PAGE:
Have you considered bankruptcy? If you are insolvent and unable to pay the debt, you should consider bankruptcy and talk to a bankruptcy lawyer.
If you want to settle this debt, offer 5% and go from there. There is really no science to the least amount you can offer. You have to review whether you want to fight this debt in Court, file bankruptcy, or offer a settlement that is attractive to the other side.
Without reviewing the agreement you signed, it is difficult to ascertain what will happen. However, if you signed a document which acknowledged that you are receiving trade secrets, etc., you may be sued under the agreement. In other words, you better see a lawyer prior to opening the competing business.
This is dependent on the listing agreement between the Buyer and the Agent. Generally, there are provisions in the listing agreement which ensure that the Agent gets paid somehow. Was there an Attorney involved in the transaction? You should have your Attorney review the listing agreement and act on your behalf to recover the earnest money.
My colleague is correct. If you were represented by Counsel, it is likely you received supervision. Even if you weren't represented by Counsel, depending on the municipality, you may have received supervision which included some level of community service.
Even though it is not a conviction if you successfully complete the supervision, you will still have an arrest records. You will want to have it expunged later.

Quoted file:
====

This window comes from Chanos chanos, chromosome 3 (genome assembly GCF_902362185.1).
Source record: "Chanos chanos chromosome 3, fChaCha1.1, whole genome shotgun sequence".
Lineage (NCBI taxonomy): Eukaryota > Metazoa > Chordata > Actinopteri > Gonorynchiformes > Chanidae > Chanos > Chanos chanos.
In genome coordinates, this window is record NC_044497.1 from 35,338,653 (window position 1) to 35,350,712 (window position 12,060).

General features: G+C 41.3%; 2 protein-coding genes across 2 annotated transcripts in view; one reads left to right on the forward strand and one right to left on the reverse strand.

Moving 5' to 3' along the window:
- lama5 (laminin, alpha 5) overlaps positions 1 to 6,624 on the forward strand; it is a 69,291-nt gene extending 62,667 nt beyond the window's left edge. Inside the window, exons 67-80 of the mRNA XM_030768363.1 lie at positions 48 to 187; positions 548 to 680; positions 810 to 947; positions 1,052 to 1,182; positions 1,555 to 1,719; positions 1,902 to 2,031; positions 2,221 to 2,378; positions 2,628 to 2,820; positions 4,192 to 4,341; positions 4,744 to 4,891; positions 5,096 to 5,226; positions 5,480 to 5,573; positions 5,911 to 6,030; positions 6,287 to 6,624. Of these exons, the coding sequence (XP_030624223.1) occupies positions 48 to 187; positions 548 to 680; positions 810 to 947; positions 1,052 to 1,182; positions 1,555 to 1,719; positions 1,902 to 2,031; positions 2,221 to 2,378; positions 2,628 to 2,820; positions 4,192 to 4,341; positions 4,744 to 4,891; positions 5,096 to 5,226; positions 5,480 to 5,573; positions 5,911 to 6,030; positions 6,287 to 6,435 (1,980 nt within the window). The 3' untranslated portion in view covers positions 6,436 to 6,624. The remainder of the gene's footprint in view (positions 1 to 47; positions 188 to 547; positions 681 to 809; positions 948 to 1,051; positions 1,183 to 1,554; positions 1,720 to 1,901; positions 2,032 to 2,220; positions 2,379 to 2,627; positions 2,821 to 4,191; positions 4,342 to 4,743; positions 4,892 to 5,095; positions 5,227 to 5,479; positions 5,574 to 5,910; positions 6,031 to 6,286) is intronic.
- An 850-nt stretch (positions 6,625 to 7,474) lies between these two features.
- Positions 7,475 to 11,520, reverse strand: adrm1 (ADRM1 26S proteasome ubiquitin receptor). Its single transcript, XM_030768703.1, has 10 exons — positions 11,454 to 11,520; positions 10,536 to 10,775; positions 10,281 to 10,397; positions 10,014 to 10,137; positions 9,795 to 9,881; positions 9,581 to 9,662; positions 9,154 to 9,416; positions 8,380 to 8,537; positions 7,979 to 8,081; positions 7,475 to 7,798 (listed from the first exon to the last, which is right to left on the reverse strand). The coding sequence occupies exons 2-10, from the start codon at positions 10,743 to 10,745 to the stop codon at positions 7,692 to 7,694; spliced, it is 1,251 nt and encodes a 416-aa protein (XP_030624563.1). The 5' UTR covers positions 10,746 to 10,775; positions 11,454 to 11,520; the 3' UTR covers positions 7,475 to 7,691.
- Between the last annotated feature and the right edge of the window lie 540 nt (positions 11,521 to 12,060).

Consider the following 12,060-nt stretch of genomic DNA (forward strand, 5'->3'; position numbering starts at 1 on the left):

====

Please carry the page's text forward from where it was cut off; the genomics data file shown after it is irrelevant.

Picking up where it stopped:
My colleague is correct. Generally speaking, each individual should have his or her own attorney to represent his or her interests. In a criminal setting, that is even more important as Defendants can quickly turn on each other for plea deals. I have seen before where multiple Defendants were represented by one attorney and one individual's sentence was harsher than the rest. Then that individual later has issues finding employment, etc. due to his criminal record.
As for the penalty, it...
You may be able to contest the Iowa Court's personal jurisdiction over you and have the case heard by an Illinois Court. It is best to retain an Attorney to discuss this in detail and to go over the proposed dissolution of marriage documents.
The information provided here is not, nor is it intended to be, legal advice. You should consult an attorney for advice regarding your individual situation. No attorney-client relationship is created as a result of the author's answer to your question....
Yes. If your spouse refuses to settle anything, the case will go to trial and a Judge will decide the division of property, custody, maintenance, etc.
This will likely become a contested divorce and you will need to retain an Attorney to represent you.
There is no quick and painless way to enforce judgments. Generally speaking, judgments are easy to obtain. Collecting on the judgment is whole different story. You should first obtain and file a Memorandum of Judgment. Then issue a citation to discover assets. You would hope that the debtor would tire of having to come to Court and disclose personal information to you. Try to work out a payment plan with the debtor.
The information provided here is for informational purposes only. Nothing...
Your question is a bit confusing. You state that you are contractors for a moving business. Contractors have different rights than shareholders or partners. If you incorporated a business together, the shareholder's agreement should control who gets what. If you have a partnership, then the partnership or operating agreement controls.
I suspect you do not have any written agreements. Thus, the Illinois Statutes' default rules govern your interest in the partnership. The Uniform Partnership...